Отчет мсэ-r bt. 2140-1 (05/2009)



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1.5.2 ATSC-M/H System Overview


The ATSC Mobile/Handheld service (M/H) shares the same RF channel as a standard ATSC broadcast service described in ATSC A/53. M/H is enabled by using a portion of the total available 19.4 Mbit/s bandwidth and utilizing delivery over IP transport. A block diagram representation of the broadcast system is shown in Fig. 17.

Central to the M/H system are additions to the physical layer of the ATSC transmission system that are easily decodable under high Doppler rate conditions. Extra training sequences and forward error correction (FEC) are added to assist reception of the enhanced stream(s). Consideration has also been given to the many system details that make such a signal compatible with legacy ATSC receivers, particularly audio decoder buffer constraints; but also such constraints as MPEG transport packet header standards, requirements for legacy PSIP carriage, etc. These changes do not alter the emitted spectral characteristics. The ATSC-M/H system broadcast protocol stack is illustrated in Fig. 17.

FIGURE 17



ATSC-M/H broadcast protocol stack


1.5.2.1 Description of A/153 Parts


The following sections provide an over view of the Parts that make up the ATSC-M/H system.

1.5.2.1.1 Part 2 - RF/ Transmission


M/H data is partitioned into Ensembles, each of which contains one or more services. Each Ensemble uses an independent RS Frame (an FEC structure), and furthermore, each Ensemble may be coded to a different level of error protection depending on the application. M/H encoding includes FEC at both the packet and trellis levels, plus the insertion of long and regularly spaced training sequences into the M/H data. Robust and reliable control data is also inserted for use by M/H receivers. The M/H system provides bursted transmission of the M/H data, which allows the M/H receiver to cycle power in the tuner and demodulator for energy saving.

1.5.2.1.2 Part 3 - Service Multiplex and Transport Subsystem


In the ATSC-M/H physical layer system, the M/H data is transferred by a time-slicing mechanism to improve the receiver’s power management capacity. Each M/H Frame time interval is divided into 5 sub-intervals of equal length, called M/H Subframes. Each M/H Subframe is in turn divided into 4 sub-divisions of length 48.4 ms, the time it takes to transmit one VSB frame. These VSB frame time intervals are in turn divided into 4 M/H Slots each (for a total of 16 M/H Slots in each M/H Subframe).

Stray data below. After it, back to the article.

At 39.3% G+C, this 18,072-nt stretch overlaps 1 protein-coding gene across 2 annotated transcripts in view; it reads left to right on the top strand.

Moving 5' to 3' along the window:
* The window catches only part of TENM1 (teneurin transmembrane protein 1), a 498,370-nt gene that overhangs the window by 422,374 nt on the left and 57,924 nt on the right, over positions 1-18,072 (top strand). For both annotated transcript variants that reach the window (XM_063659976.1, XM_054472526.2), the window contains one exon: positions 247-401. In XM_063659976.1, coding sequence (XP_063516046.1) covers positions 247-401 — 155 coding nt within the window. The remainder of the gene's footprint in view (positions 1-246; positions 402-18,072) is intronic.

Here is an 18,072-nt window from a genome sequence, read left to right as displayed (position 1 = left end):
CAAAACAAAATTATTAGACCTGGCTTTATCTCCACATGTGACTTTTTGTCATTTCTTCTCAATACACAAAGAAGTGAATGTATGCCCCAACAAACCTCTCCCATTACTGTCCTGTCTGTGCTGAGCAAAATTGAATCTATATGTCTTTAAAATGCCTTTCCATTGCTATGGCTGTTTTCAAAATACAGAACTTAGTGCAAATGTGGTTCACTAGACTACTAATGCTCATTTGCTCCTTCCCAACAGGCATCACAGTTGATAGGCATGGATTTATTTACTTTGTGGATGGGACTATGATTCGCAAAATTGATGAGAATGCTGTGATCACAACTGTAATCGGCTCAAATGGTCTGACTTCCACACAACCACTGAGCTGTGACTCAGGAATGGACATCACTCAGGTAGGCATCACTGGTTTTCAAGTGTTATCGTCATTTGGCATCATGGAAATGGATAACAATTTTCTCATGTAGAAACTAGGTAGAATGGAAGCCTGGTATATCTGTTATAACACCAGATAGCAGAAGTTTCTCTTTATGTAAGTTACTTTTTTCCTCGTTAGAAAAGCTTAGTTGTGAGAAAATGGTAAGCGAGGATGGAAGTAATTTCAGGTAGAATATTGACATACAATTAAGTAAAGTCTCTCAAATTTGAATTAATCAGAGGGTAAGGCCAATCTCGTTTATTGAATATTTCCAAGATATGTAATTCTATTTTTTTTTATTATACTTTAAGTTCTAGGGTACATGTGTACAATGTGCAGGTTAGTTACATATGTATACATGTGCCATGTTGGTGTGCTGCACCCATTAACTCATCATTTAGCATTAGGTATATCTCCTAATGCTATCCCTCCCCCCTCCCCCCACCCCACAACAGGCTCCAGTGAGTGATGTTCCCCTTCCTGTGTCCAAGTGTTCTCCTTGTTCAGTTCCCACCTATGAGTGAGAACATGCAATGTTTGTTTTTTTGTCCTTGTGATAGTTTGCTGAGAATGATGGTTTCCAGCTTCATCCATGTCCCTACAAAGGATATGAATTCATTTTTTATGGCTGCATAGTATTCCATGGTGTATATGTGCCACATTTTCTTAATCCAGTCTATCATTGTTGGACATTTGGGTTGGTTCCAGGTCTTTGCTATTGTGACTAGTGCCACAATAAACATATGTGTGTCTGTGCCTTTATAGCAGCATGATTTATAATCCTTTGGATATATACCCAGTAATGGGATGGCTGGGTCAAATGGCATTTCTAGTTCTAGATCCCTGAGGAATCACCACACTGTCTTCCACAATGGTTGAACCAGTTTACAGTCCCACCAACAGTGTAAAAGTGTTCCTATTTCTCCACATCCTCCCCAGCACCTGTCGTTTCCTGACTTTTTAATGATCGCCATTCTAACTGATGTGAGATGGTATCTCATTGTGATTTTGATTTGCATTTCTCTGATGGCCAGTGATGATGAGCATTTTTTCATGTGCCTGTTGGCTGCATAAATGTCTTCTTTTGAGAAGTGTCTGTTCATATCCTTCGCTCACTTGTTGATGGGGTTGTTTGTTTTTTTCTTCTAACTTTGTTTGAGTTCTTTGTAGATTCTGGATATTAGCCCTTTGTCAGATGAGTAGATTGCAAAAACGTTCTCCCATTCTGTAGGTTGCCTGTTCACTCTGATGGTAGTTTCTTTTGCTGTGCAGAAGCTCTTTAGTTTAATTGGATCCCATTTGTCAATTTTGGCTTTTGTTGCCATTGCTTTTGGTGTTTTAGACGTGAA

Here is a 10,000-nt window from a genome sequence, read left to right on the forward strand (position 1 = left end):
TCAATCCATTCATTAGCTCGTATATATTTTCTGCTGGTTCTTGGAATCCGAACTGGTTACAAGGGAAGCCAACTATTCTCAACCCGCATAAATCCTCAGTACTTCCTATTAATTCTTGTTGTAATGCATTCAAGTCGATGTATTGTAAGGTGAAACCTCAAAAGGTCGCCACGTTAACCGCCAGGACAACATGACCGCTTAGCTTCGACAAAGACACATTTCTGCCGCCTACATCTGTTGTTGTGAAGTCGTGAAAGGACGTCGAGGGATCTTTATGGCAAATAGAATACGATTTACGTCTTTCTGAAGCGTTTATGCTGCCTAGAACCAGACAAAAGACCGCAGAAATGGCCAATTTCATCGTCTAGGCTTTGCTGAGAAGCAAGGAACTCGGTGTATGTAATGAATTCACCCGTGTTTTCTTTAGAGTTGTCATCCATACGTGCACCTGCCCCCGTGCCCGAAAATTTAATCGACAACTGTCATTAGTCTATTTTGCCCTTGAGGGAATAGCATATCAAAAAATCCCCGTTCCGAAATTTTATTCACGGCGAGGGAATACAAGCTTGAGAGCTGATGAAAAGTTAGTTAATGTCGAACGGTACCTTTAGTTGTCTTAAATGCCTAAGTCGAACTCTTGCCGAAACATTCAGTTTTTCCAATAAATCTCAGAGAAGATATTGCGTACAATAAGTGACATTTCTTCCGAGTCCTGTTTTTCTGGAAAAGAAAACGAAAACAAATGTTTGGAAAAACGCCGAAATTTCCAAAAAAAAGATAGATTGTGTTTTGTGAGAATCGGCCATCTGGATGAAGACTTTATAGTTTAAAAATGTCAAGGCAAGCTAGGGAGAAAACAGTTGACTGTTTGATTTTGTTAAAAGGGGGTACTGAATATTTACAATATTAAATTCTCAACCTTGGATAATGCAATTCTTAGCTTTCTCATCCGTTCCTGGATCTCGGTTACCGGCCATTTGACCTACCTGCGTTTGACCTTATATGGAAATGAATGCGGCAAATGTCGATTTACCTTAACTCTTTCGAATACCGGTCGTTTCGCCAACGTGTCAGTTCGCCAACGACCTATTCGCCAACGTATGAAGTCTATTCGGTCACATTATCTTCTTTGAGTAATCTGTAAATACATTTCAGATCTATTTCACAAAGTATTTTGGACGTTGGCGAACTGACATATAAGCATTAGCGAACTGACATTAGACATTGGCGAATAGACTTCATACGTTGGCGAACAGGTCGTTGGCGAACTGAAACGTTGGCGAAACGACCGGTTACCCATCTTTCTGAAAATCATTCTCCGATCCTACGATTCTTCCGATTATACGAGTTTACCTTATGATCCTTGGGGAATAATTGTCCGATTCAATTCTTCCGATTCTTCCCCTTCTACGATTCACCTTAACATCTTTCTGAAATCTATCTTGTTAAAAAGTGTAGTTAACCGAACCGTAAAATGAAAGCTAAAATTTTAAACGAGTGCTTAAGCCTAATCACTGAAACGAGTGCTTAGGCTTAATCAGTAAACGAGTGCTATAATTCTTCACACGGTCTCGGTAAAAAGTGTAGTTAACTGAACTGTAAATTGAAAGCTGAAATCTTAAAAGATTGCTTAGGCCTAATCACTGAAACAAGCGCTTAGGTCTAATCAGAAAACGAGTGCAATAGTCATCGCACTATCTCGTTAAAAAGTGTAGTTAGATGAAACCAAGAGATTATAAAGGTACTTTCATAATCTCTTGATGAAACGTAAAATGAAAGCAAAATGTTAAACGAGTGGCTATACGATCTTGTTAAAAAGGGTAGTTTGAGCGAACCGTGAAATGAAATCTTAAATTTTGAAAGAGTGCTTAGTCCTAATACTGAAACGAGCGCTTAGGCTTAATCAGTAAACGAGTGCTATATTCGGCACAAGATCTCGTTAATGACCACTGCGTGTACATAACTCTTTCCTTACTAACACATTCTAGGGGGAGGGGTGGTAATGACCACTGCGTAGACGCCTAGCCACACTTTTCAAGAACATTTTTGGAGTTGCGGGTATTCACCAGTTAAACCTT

The M/H data to be transmitted is packaged into a set of consecutive RS Frames, where this set of RS Frames logically forms an M/H Ensemble. The data from each RS Frame to be transmitted during a single M/H Frame is split up into chunks called M/H Groups, and the M/H Groups are organized into M/H Parades, where an M/H Parade carries the M/H Groups from up to two RS Frames but not less than one. The number of M/H Groups belonging to an M/H Parade is always a multiple of 5, and the M/H Groups in the M/H Parade go into M/H Slots that are equally divided among the M/H Subframes of the M/H Frame.

The RS Frame is the basic data delivery unit, into which the IP datagrams are encapsulated. While an M/H Parade always carries a Primary RS Frame, it may carry an additional Secondary RS Frame as output of the baseband process. The number of RS Frames and the size of each RS Frame are determined by the transmission mode of the M/H physical layer subsystem. Typically, the size of the Primary RS Frame is bigger than the size of Secondary RS Frame, when they are carried in one M/H Parade.

The Fast Information Channel (FIC) is a separate data channel from the data channel delivered through RS Frames. The main purpose of the FIC is to efficiently deliver essential information for rapid M/H Service acquisition. This information primarily includes binding information between M/H Services and the M/H Ensembles carrying them, plus version information for the M/H Service Signaling Channel of each M/H Ensemble.